How can I distinguish 1-bromobutane and 2-bromobutane by their IR spectrums?

In the 1-bromobutane spectrum I think the $\ce{-CH3}$ peak is shorter, but I don't know if that is actually reasonable or just a fluke.

In the spectrum that I think is 2-bromobutane there is an additional peak at around $1290$. What might this be?

The only alkyl halide peaks we discussed in class was the $\ce{C-Br}$ stretch $600-750$. They both seem to have this (although they do look different). How can I distinguish?

  • $\begingroup$ Meh, with NMR it would be crystal clear. $\endgroup$ – Mithoron Apr 7 '19 at 23:34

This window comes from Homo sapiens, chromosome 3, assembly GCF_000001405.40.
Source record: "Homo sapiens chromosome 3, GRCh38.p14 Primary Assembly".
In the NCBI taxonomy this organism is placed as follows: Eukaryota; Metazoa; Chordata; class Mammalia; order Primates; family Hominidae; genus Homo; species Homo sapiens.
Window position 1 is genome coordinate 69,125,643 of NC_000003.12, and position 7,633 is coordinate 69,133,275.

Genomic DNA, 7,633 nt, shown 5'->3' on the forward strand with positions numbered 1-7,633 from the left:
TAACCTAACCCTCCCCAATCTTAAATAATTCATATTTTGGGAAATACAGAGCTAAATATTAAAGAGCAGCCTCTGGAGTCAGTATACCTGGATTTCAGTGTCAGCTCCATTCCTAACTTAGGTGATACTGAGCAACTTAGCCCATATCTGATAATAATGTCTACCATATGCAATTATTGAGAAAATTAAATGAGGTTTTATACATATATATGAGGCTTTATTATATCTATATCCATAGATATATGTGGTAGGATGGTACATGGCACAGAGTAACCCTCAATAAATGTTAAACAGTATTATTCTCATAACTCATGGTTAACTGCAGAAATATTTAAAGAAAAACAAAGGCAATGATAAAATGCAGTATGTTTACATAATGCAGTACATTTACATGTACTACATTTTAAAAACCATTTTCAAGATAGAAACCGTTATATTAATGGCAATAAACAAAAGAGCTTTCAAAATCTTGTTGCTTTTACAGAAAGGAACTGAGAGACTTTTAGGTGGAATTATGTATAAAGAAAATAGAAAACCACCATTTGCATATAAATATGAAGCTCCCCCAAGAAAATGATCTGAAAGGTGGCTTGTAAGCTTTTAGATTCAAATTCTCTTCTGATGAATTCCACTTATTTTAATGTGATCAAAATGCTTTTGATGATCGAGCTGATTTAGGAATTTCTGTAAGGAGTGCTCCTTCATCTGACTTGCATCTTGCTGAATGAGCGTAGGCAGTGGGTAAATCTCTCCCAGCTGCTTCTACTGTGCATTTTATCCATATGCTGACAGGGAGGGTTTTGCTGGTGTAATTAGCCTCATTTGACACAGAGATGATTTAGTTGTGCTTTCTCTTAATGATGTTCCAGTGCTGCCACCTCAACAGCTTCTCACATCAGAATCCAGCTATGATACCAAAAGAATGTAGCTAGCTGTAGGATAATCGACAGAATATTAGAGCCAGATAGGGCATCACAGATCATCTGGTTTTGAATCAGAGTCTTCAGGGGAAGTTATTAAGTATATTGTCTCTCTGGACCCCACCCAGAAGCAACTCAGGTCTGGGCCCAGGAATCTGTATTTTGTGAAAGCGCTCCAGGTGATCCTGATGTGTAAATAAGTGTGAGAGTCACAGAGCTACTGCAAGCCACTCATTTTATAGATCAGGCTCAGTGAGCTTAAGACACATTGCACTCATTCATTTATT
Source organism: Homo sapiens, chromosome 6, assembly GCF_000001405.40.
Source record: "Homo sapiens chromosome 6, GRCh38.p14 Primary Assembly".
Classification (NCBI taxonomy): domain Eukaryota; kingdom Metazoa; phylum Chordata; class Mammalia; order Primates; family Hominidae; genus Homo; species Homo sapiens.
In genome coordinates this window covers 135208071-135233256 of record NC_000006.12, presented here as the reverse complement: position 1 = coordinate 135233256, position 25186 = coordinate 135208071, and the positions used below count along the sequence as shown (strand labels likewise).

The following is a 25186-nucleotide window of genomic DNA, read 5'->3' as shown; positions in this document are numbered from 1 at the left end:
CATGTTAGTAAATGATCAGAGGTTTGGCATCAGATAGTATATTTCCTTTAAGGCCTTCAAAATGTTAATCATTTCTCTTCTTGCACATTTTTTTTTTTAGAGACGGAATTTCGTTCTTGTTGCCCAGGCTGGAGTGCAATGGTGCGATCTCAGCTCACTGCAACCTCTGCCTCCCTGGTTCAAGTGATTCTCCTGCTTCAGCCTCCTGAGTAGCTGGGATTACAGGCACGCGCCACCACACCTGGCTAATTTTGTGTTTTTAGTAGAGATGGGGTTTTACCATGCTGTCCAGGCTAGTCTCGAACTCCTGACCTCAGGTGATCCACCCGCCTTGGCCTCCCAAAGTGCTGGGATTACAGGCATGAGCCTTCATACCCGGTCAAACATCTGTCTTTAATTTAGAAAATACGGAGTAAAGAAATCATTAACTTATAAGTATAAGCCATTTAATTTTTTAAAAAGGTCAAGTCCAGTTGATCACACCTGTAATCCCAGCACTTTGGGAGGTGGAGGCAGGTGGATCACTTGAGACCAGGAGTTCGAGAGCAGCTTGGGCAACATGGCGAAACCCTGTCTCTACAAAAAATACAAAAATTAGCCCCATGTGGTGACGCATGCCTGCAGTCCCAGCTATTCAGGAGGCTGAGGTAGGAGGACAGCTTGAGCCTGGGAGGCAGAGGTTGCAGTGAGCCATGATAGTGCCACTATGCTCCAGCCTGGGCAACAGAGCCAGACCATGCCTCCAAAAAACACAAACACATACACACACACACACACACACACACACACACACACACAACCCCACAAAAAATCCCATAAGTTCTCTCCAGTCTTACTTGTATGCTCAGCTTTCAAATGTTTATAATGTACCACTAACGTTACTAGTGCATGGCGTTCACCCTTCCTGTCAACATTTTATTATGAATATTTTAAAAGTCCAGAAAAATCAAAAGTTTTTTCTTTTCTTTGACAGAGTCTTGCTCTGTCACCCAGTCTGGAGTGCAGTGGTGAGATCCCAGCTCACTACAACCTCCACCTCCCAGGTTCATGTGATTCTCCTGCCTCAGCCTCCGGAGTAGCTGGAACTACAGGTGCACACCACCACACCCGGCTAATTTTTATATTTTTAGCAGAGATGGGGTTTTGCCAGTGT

• $\begingroup$ Sure would! Unfortunately this is an IR problem set. $\endgroup$ – Noah Harris Apr 7 '19 at 23:49
  • $\begingroup$ From NIST database 1-bromobutane and 2-bromobutane in the gas phase. $\endgroup$ – MaxW Apr 8 '19 at 1:07
  • $\begingroup$ I did see the different spectrum on SDBS, but I'm more interested in given just the two spectrum and the two compounds, how can you tell which goes with which? $\endgroup$ – Noah Harris Apr 8 '19 at 14:50

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